Networking devices as endpoints are often forgotten by the information security community. The majority are focused on protecting systems and detecting threats in a Windows domain environment. Some expand their operation to include the macOS and Linux endpoints. This is not in reference to capturing network traffic, NetFlow, or running an IDS.
Common logging tools to assist in those endeavors are Sysmon for windows, Auditd, and Auditbeat for Linux and macOS. For the networking side, network traffic will be analyzed with a NIDS like Snort or Suricata, and possible protocol parsed with tools like Zeek, and PCAP will be saved for analysis later.
All of this data is then typically centralized to a log analysis tool like ELK or Splunk where analysts run search queries or analytics to detect adversary actions in their environments. The MITRE ATT&CK framework provides a good starting point to measure and mold what techniques your analysts should attempt to detect in the data, based on what an adversary might do in each step of the kill chain. Read more on the MITRE ATT&CK Framework here.
What the Enterprise ATT&CK matrix doesn’t cover are the networking devices themselves and tactics and techniques an adversary might perform on such devices. One might say that this attack surface is small and not a plausible target, but I would disagree. Network devices will generally account for 10–20% of the devices in a network that is ~75–90% Windows and 1–3% Linux. That’s including routers, switches, firewalls, VPN concentrators, wireless access points, wireless LAN controllers, et cetera.
These devices have CVE’s just like Windows, Linux, and macOS — high vulnerabilities that give a “system” or “root” like access (Level 15). They are patched less often by the administrators. The patching is not as automated as a Linux yum/apt command or as simple as an SCCM/WSUS server. The network infrastructure devices are also almost always older as they are replaced much less often and fall out of support by the vendor. They often have default credentials that don’t get changed, and insecure configurations, like Web GUIs, left enabled. A potential adversary could take advantage of these misconfigurations and vulnerabilities.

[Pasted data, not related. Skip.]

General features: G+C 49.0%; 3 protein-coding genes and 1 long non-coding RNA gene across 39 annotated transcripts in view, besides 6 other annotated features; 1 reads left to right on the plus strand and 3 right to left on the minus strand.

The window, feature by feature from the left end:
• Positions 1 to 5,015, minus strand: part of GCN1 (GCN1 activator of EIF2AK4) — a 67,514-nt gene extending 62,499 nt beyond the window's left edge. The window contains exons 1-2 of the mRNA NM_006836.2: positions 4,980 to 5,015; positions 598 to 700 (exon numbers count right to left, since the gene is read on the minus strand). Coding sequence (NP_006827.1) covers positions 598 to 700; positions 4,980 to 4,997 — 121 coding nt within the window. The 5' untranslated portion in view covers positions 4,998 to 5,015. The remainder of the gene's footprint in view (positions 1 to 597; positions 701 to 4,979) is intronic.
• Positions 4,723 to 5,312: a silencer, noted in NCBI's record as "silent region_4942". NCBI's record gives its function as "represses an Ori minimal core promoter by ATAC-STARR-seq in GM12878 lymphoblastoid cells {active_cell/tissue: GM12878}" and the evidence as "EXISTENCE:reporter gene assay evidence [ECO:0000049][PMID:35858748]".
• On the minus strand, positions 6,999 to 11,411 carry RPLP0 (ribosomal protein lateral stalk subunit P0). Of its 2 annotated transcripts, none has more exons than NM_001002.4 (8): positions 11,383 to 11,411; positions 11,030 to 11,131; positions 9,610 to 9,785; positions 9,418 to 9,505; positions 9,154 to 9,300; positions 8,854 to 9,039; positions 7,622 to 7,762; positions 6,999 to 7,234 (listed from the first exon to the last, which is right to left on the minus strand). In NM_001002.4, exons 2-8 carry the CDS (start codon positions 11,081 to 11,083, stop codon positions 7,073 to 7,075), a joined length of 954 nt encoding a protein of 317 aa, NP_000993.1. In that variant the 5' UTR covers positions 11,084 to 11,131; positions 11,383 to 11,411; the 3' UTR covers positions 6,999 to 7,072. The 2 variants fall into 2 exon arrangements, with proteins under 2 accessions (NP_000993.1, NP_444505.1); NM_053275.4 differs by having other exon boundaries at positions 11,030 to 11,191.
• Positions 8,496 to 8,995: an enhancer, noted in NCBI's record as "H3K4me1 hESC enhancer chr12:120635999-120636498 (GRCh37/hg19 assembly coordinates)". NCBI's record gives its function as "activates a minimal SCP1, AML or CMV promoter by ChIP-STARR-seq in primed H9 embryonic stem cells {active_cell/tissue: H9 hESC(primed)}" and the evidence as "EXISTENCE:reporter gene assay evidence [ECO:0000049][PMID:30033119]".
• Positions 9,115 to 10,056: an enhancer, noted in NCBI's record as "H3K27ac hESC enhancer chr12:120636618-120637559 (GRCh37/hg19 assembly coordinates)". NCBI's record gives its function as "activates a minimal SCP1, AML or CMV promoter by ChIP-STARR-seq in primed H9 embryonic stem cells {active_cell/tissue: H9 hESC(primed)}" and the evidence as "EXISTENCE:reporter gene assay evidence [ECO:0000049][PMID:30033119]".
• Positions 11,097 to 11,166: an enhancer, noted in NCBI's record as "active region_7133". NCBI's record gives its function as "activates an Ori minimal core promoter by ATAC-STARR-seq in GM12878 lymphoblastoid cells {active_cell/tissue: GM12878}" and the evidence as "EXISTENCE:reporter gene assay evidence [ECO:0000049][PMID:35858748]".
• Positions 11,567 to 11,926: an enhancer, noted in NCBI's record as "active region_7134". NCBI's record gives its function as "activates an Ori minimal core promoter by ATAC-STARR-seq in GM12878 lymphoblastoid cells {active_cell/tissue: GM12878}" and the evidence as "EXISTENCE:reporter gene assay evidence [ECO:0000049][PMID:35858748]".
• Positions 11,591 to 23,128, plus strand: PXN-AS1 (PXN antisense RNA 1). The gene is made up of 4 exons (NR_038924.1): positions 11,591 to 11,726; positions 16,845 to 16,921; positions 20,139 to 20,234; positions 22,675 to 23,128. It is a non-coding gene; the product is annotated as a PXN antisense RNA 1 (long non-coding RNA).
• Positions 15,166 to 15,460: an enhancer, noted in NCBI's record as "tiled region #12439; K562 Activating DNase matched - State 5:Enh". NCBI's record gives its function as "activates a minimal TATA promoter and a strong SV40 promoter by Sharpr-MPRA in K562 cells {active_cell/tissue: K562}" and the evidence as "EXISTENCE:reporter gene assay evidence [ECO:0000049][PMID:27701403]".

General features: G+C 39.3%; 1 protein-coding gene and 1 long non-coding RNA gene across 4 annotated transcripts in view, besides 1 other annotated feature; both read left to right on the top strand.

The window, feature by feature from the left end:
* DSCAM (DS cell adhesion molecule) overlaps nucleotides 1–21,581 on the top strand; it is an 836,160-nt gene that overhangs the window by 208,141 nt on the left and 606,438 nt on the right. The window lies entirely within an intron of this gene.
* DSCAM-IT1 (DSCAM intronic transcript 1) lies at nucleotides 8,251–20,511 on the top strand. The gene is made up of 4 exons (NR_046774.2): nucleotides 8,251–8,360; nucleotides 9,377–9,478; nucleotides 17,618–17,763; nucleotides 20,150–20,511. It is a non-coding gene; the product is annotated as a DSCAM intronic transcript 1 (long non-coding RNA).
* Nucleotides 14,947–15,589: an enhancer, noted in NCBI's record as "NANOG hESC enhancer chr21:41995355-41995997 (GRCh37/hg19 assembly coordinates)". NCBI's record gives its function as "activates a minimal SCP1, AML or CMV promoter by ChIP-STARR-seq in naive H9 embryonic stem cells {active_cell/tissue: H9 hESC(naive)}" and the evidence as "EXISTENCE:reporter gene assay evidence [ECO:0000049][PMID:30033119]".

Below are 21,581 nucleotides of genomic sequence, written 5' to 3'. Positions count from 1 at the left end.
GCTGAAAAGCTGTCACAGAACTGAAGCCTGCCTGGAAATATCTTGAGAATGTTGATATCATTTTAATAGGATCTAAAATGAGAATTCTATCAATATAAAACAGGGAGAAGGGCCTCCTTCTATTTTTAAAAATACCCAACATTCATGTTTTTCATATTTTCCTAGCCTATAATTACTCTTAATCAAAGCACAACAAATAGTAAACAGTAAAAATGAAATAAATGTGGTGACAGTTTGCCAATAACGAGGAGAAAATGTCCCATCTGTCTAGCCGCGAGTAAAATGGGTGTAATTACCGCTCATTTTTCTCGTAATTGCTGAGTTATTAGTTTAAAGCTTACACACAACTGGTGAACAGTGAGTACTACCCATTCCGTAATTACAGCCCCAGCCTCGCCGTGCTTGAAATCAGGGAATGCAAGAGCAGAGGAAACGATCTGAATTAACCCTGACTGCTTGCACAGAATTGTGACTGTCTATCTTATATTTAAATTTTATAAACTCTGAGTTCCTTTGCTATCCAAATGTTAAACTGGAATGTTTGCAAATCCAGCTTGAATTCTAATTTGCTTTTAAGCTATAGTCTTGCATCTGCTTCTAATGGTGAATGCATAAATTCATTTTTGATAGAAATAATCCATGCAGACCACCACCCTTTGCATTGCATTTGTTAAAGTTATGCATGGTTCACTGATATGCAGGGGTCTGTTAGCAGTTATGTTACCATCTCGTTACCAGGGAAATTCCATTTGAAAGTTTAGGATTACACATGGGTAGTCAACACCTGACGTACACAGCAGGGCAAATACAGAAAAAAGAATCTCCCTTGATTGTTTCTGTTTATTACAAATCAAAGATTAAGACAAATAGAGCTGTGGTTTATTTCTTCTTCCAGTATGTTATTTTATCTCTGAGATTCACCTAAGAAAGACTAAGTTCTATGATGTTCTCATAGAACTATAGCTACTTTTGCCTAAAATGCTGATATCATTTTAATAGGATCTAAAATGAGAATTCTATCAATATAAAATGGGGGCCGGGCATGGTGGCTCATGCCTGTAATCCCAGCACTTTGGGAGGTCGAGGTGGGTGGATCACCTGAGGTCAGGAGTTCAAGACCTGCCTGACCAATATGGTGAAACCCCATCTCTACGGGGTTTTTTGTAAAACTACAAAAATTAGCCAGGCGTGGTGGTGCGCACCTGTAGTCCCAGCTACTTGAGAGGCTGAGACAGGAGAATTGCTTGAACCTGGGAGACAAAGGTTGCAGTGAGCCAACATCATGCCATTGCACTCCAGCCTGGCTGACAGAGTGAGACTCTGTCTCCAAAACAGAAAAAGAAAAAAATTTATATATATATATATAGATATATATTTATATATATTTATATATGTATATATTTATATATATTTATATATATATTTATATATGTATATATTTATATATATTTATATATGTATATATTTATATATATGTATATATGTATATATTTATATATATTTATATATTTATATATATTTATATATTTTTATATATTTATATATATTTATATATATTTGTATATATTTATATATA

These devices provide more than network traffic to be analyzed. Just like Linux Syslog, they too have logs that can be forwarded to a SIEM. Syslog is a good start; be this isn’t about a “Network Operations Center” this is about a “Security Operations Center”. Syslog can be useful, and you’ll find interesting artifacts in the warning, error, and debug levels, but those logs will mostly be about the operation the device is performing.
Most modern network devices you’ll have deployed in your enterprise support remote logging. Cisco, Brocade, Juniper, Dell, et cetera — all support TACACS or RADIUS for AAA. “Triple-A” is Authentication, Authorization, and Accounting. When turned on across all of your networking endpoints, it gives you visibility into what’s occurring on those devices. Is that Administrator adding a local user? Analyzing these logs using MITRE ATT&CK’s model will help you detect whether or not the actions being taken on your network infrastructure are legitimate or not.
Currently, the MITRE ATT&CK model does not classify network devices and their operating systems as a “Platform”. And only one “Technique” references “Network Device Logging” as a data source. The analytics you would need for detection rely upon network device logs, specifically the Authentication and Accounting logs of AAA. Authorization would be primarily used for mitigation and ensuring your network administrator accounts have the least privilege necessary to perform their functions.
Out of the current 244 Enterprise ATT&CK Techniques, I believe that 64 of them can apply to Network Devices. Using AAA, Netflow, IDS, and Syslog you will be able to detect the majority of what is occurring on your networking devices, whether its legitimate administration or nefarious activity.
The U.S. CERT says:
Russian cyber actors leverage a number of legacy or weak protocols and service ports associated with network administration activities. Cyber actors use these weaknesses to: identify vulnerable devices; extract device configurations; map internal network architectures; harvest login credentials; masquerade as privileged users; modify device firmware, operating systems, configurations; and copy or redirect victim traffic through Russian cyber-actor-controlled infrastructure. Additionally, Russian cyber actors could potentially modify or deny traffic traversing through the router.
You may ask who is targeting networking devices, and when they do what kind of actions are they taking? The US Cert advises that routers and switches are being targeted:
APTs and Malware that target network devices:
· SYNful Knock — A cisco router implant https://www.fireeye.com/blog/threat-research/2015/09/synful_knock_-_acis.html
· Dragonfly 2.0 / Berserk Bear https://www.darkreading.com/endpoint/privacy/russian-apt-compromised-cisco-router-in-energy-sector-attacks/d/d-id/1331306
· Gekko Jackal — Activist Group https://go.crowdstrike.com/rs/281-OBQ-266/images/15GlobalThreatReport.pdf
· Symantec — Hacking routers 101 https://www.symantec.com/connect/articles/exploiting-cisco-routers-part-1